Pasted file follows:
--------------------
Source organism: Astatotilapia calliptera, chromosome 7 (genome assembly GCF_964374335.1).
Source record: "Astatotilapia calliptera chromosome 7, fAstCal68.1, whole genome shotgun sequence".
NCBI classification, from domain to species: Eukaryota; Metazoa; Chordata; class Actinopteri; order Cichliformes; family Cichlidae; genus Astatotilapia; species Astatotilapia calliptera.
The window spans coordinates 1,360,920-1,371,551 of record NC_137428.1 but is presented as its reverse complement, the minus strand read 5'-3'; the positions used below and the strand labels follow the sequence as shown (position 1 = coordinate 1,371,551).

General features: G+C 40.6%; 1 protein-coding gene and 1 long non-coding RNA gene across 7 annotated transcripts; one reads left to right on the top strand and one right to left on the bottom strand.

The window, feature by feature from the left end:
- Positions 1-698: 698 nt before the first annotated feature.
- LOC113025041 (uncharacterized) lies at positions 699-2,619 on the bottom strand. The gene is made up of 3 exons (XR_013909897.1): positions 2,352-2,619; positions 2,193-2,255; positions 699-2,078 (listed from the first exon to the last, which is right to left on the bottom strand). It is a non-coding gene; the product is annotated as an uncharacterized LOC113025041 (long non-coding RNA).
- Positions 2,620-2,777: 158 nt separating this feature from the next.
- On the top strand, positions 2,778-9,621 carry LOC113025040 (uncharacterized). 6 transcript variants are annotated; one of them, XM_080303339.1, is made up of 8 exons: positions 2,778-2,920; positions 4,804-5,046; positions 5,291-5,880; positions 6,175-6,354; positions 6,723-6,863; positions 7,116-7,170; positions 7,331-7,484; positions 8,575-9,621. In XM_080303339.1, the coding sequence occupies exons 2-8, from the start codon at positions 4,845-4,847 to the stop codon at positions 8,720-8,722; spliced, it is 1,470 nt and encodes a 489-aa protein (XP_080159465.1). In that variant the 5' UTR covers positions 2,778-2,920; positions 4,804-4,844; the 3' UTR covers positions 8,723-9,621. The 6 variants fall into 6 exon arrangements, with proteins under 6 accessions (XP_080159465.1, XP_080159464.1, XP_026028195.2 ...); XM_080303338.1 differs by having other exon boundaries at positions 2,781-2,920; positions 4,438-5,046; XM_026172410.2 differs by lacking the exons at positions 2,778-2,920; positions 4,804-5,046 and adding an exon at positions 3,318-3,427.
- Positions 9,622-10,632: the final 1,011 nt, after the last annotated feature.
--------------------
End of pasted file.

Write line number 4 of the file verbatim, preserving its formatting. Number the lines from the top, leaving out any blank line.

The window spans coordinates 1,360,920-1,371,551 of record NC_137428.1 but is presented as its reverse complement, the minus strand read 5'-3'; the positions used below and the strand labels follow the sequence as shown (position 1 = coordinate 1,371,551).